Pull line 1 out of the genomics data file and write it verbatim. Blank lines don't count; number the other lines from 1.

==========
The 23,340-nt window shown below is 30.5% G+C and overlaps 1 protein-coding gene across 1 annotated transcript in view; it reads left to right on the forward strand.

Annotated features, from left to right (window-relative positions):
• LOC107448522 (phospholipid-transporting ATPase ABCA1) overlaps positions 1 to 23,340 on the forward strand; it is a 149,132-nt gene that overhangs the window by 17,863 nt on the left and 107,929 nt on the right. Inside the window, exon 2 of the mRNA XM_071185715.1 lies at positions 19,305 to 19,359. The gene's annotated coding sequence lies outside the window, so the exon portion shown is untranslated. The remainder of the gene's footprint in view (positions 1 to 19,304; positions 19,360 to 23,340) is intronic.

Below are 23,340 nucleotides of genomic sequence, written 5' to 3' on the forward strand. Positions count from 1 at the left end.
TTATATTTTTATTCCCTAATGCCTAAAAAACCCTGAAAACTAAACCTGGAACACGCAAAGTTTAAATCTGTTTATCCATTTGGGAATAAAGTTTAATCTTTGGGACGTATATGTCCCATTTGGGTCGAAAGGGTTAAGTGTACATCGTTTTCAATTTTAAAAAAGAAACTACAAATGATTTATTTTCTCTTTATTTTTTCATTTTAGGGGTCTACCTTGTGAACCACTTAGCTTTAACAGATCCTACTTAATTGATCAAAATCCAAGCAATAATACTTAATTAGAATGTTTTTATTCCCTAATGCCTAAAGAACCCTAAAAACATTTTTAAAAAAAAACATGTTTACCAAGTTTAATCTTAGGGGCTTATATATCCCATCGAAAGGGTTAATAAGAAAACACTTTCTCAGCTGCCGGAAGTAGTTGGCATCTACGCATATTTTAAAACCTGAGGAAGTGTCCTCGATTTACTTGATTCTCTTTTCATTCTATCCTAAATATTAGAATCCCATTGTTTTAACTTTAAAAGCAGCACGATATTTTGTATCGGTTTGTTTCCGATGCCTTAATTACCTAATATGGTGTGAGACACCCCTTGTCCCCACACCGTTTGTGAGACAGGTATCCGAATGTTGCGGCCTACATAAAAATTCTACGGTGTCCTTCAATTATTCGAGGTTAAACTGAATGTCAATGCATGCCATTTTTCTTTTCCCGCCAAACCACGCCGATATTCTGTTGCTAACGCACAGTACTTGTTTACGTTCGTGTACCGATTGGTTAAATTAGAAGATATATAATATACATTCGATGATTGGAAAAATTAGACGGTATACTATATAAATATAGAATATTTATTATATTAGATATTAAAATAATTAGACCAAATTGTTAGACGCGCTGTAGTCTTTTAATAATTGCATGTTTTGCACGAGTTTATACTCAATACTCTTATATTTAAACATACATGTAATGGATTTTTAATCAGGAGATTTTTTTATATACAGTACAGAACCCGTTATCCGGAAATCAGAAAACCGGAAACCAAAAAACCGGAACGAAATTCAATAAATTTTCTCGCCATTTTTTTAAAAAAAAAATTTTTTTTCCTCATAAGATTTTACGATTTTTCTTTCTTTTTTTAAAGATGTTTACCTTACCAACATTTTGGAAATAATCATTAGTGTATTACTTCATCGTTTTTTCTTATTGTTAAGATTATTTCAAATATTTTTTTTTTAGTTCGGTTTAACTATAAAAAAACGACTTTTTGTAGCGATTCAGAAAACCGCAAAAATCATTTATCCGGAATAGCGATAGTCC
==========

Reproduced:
The 23,340-nt window shown below is 30.5% G+C and overlaps 1 protein-coding gene across 1 annotated transcript in view; it reads left to right on the forward strand.